Our reviews of Chinese fiction—novels and short story collections—in translation this year.
Hong Kong had full year of opera performances, from grand opera to chamber opera and recital, in Italian, French, English and even Chinese, augmented by excellent performances in Macau and Shenzhen.
Deftly illustrating the use of more than 1,500 commonly used Japanese words and phrases, author Timothy Stout gives learners a clear, easy-to-use introduction to this fascinating language.
How did Asia fare in the best books’ races in the English language press? On the whole, it seems better than last year. The following (unscientific) sampling uses a broad definition of “Asian” in it’s selection, but nevertheless, the number of books about Asia, by Asian authors, in translation seems to have increased in the past twelve months, at least as far as end-of-year listings are concerned.
A subjective list of some books we particularly liked this year. Fiction (in translation and not), history, biography, literature, society, memoir, photography, religion, covering Asia from the Pacific to the Mediterranean, from Siberia to India.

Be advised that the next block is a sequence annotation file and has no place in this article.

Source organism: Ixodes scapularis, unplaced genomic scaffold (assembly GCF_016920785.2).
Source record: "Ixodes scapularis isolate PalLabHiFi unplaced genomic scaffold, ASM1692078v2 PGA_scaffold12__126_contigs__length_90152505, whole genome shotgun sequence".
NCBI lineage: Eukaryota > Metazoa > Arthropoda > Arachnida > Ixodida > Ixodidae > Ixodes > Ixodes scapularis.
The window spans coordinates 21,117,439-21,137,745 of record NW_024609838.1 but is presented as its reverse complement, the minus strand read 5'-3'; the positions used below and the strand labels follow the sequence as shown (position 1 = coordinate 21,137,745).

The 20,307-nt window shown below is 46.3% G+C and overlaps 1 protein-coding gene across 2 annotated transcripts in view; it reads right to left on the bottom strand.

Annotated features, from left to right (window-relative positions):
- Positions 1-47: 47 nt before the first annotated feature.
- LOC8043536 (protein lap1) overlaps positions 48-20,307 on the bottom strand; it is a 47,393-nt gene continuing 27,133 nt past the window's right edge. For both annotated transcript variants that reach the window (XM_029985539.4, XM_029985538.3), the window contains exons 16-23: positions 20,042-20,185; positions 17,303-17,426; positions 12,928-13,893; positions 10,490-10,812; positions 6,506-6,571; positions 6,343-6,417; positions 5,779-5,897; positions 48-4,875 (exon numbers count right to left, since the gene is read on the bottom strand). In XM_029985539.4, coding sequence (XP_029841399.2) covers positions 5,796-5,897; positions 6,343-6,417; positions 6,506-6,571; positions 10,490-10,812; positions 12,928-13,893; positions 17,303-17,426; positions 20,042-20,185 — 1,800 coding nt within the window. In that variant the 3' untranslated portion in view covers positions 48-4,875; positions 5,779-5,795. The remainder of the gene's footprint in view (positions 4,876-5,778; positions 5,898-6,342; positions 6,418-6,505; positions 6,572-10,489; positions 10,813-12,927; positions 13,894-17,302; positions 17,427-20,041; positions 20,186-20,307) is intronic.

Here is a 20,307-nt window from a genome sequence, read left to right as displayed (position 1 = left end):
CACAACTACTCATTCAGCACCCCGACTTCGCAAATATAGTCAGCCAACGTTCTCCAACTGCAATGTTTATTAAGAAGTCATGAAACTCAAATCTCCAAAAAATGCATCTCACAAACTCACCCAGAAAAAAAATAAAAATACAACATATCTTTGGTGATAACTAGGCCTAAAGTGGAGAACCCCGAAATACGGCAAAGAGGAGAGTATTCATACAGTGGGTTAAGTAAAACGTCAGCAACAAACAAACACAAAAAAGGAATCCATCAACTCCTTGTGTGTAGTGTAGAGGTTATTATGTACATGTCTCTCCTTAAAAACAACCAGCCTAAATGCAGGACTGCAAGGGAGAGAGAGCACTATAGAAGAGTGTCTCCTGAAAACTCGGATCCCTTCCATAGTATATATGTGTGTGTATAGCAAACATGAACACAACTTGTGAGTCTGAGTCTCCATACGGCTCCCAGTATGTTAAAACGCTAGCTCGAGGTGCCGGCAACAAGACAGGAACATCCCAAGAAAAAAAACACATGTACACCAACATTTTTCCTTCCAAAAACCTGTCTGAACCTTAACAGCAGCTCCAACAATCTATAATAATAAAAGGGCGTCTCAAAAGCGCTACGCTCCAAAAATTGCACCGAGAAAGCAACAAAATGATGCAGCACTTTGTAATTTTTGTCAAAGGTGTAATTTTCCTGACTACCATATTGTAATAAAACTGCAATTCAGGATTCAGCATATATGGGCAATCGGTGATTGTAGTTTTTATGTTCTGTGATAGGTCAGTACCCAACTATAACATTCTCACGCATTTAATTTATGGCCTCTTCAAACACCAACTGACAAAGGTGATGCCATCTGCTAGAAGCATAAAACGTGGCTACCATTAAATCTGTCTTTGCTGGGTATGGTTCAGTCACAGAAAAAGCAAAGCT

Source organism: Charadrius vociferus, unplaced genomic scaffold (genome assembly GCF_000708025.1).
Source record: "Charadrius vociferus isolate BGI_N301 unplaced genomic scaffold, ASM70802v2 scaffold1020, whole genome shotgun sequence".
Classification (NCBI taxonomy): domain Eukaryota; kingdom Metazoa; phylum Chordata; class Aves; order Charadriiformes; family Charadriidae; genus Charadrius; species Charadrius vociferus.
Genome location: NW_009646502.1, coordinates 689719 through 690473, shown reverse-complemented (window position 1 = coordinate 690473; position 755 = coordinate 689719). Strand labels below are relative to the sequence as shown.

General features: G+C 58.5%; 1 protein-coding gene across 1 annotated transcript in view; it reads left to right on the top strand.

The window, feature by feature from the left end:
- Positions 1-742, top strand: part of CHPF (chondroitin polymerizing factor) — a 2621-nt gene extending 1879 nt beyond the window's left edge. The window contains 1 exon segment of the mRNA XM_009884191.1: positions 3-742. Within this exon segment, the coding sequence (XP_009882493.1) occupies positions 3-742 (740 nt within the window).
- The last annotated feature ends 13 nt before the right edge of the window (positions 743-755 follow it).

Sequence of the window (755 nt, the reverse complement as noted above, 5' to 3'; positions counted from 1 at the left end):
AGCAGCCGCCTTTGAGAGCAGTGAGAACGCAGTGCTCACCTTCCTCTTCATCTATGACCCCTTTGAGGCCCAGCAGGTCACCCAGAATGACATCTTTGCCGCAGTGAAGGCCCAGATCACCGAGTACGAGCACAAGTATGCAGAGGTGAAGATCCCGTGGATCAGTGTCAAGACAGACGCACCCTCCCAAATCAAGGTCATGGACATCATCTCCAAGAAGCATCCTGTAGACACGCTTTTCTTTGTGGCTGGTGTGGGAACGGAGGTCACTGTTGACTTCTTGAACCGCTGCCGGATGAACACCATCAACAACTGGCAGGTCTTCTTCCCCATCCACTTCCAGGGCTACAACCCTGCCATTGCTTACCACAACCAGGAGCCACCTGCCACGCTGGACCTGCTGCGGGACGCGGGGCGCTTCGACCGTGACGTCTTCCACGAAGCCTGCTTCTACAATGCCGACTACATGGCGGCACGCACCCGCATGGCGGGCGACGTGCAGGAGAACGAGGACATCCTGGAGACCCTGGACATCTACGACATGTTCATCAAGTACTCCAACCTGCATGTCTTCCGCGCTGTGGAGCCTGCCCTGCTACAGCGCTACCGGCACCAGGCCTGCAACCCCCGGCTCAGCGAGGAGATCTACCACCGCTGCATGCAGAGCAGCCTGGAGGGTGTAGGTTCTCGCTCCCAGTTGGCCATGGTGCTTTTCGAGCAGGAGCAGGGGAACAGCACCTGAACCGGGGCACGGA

In just fifty years, South Korea has transformed itself from a failed state, ruined and partitioned by war and decades of colonial rule, into an economic powerhouse and a democracy that serves as a model for other countries. How was it able to achieve this with no natural resources and a tradition of authoritarian rule? Who are the Koreans and how did they accomplish this second Asian miracle?
Beyond Debt describes efforts to create a transnational economy free of debt. Based on research in Malaysia, Daromir Rudnyckyj illustrates how the state, led by the central bank, seeks to make Kuala Lumpur “the New York of the Muslim world”—the central node of global financial activity conducted in accordance with Islam.